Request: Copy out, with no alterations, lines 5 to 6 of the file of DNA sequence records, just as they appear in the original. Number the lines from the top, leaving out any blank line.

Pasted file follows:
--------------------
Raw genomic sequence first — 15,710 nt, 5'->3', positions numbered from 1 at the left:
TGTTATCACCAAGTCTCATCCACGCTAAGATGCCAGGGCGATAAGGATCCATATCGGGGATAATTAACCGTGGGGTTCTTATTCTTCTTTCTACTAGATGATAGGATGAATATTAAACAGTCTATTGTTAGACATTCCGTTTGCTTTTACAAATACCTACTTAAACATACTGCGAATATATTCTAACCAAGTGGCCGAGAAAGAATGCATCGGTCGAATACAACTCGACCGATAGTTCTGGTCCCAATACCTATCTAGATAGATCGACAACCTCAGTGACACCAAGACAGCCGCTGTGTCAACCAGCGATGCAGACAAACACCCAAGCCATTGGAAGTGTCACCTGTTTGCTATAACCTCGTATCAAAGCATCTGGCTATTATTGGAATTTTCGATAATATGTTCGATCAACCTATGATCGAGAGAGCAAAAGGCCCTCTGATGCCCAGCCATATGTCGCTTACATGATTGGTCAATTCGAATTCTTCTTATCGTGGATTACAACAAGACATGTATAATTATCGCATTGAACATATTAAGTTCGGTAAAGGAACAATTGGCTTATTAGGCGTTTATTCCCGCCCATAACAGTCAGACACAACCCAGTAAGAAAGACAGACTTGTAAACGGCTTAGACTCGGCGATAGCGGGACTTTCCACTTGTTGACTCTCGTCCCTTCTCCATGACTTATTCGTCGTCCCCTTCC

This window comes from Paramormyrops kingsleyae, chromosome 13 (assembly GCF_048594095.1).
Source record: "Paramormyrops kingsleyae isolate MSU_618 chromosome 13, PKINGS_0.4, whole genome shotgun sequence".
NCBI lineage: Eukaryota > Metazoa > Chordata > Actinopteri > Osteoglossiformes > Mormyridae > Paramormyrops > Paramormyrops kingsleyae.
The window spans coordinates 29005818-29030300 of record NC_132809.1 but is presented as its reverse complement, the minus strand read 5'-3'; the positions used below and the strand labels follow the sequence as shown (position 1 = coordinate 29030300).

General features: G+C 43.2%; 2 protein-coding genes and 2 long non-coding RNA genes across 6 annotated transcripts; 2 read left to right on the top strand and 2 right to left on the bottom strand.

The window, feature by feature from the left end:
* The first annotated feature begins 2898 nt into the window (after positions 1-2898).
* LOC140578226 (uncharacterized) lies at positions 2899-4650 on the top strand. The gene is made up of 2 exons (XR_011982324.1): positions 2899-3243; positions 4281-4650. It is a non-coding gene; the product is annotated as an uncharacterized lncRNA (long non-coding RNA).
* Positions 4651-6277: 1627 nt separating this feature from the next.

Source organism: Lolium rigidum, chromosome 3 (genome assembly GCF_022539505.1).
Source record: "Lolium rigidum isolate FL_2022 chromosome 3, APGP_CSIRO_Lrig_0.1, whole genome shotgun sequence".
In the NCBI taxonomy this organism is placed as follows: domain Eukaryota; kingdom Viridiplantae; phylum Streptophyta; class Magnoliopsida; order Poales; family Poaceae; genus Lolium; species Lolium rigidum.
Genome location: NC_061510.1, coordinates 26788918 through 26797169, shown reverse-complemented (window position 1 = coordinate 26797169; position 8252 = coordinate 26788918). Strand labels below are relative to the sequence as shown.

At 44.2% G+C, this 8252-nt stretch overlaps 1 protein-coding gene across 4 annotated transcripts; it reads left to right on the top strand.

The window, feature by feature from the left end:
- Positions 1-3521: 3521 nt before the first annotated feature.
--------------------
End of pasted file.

NCBI lineage: Eukaryota > Metazoa > Chordata > Actinopteri > Osteoglossiformes > Mormyridae > Paramormyrops > Paramormyrops kingsleyae.
The window spans coordinates 29005818-29030300 of record NC_132809.1 but is presented as its reverse complement, the minus strand read 5'-3'; the positions used below and the strand labels follow the sequence as shown (position 1 = coordinate 29030300).